The main event for the Canadian Dollar in the coming week is the meeting of the Bank of Canada (BOC) on Wednesday, December 6, at 15.00 GMT.

A string of strong data releases had heightened expectations that the BOC may raise interest rates, or if not then signal that they probably will quite soon.

In the previous week, extremely strong Employment data on Friday showed the strongest growth in jobs for 4 years with an increase of 79k jobs in November, and this helped propel the Canadian Dollar so much higher, that it made back all the loses incurred at the start of the week.

Stronger-than-expected GDP data in September also helped the Canadian Dollar higher.

"The Bank of Canada has less to worry about in December than in October because everything from retail sales, to the labor market, housing market, manufacturing activity, trade and oil prices improved since the last meeting. The only area that deteriorated was inflation," says BK Asset Management Managing Director Kathy Lien.

Toronto-based investment bank TD Securities, meanwhile expect BOC Governor Poloz to sound much more upbeat after the meeting and see the chances increasing of a January rate rise from the current 50% market expectation.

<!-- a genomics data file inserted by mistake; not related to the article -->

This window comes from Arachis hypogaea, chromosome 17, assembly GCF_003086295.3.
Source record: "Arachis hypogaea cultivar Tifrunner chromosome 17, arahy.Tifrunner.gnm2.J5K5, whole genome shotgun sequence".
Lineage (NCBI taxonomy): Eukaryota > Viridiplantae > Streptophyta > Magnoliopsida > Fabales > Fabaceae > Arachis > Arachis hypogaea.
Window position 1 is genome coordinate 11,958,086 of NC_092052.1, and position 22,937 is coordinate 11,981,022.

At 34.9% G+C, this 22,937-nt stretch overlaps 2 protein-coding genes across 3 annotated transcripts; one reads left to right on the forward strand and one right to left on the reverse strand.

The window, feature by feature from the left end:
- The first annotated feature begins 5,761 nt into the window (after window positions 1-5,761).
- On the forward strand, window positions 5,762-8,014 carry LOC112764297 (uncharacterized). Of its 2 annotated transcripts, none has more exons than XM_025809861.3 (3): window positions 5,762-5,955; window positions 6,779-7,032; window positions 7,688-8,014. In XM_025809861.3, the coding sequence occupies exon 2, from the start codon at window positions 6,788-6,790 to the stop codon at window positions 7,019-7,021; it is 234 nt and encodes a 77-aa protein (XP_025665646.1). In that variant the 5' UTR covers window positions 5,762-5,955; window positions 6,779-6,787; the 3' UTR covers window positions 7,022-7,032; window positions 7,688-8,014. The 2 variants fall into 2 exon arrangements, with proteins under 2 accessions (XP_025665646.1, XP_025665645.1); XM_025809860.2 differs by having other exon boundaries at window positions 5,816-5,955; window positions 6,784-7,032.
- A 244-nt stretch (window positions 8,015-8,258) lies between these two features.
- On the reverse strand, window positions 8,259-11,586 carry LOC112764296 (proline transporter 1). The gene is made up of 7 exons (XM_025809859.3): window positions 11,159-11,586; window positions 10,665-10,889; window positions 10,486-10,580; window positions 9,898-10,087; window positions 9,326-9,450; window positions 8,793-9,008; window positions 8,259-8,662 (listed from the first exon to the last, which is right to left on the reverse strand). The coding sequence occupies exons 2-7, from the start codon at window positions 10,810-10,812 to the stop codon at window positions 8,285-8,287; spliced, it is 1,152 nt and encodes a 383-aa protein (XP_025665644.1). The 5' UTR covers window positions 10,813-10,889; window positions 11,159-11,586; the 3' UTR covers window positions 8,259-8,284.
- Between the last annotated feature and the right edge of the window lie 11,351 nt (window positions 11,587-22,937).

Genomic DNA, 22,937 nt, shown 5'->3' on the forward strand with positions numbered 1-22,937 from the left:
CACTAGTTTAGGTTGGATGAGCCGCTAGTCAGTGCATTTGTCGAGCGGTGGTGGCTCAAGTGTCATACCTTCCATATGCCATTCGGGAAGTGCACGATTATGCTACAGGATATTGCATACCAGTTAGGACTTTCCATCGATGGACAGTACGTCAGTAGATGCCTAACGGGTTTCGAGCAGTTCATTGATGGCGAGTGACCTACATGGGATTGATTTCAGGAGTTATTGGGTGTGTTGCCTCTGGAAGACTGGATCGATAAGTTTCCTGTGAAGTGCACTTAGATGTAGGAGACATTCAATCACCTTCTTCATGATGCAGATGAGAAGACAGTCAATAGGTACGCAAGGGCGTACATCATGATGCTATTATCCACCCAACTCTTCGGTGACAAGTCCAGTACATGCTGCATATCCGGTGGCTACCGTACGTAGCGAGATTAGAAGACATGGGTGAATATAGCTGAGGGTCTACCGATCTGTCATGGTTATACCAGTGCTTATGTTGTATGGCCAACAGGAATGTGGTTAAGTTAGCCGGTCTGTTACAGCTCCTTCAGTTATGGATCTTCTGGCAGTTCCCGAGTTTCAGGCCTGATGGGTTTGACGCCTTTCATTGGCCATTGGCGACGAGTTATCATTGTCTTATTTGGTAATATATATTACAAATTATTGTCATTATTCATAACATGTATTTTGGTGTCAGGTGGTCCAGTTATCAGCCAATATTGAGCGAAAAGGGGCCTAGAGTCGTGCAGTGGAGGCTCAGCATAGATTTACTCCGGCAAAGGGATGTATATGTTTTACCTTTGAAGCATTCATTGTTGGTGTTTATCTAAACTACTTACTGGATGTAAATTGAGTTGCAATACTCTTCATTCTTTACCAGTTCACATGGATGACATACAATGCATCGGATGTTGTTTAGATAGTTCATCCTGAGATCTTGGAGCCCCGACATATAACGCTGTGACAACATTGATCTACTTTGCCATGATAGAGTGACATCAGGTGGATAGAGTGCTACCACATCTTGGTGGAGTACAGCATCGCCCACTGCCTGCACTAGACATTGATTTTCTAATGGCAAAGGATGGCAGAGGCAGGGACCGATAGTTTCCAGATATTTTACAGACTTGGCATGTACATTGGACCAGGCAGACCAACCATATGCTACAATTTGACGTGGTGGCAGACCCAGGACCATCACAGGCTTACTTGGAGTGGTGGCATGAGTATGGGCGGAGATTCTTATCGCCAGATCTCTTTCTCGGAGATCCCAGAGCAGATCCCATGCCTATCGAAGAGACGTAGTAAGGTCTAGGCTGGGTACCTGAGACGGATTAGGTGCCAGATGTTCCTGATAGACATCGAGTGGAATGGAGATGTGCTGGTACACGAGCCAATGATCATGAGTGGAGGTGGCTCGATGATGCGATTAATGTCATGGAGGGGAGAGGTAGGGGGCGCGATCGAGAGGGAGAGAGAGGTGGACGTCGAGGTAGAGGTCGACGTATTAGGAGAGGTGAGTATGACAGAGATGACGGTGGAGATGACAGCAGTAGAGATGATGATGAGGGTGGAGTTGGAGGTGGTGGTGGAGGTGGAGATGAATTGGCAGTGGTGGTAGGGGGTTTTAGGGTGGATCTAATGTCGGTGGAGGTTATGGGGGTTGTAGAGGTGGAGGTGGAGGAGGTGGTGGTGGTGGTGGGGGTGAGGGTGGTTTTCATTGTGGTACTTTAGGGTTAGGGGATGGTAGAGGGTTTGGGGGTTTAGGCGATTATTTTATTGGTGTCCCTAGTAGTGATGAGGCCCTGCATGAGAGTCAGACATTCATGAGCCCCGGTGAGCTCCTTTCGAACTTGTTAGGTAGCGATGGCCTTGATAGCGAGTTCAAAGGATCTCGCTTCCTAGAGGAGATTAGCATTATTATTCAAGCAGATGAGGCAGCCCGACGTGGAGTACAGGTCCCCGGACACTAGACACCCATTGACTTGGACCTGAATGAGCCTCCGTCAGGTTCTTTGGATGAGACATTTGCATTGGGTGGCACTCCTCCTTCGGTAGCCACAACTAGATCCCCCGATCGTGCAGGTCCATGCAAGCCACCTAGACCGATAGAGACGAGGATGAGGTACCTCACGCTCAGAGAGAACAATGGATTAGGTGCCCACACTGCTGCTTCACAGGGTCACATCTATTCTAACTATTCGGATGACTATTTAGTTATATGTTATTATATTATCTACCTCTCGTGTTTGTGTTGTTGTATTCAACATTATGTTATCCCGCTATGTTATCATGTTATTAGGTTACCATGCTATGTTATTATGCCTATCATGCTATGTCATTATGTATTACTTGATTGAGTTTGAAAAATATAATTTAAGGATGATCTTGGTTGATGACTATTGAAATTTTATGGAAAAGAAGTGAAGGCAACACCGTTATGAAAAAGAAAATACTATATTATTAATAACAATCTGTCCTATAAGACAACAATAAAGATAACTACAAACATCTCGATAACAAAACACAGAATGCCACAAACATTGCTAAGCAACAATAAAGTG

"The remarkable progress in the labour market will give Poloz a reason to sound upbeat in the policy statement. Wage growth has accelerated sharply and GDP growth has printed in line with MPR projections. Markets are still priced below 50% for a January rate hike which should rise on a subtle pivot from Poloz," said TD.

On the hard data front, Canadian PMI data called the 'Ivey PMI, which is based on surveys with key managers in leading sectors of the economy and is considered a strong leading indicator for the economy is out on Thursday at 15.00.

Data and Events for the Pound

The main fundamental drivers dictating price action at the moment are political in nature and focused on the twin concerns of how Brexit talks are going, and how stable the government is, and this is likely to continue in the week ahead.

The Pound rose last week on news the deadlock in Brexit negotiations had been broken, and the two sides were close to agreeing on a divorce bill, the Irish border, and citizen rights. Should this be confirmed at the mid-month European Council meeting of E.U. leaders talks will be allowed to move onto the more important subject of trade.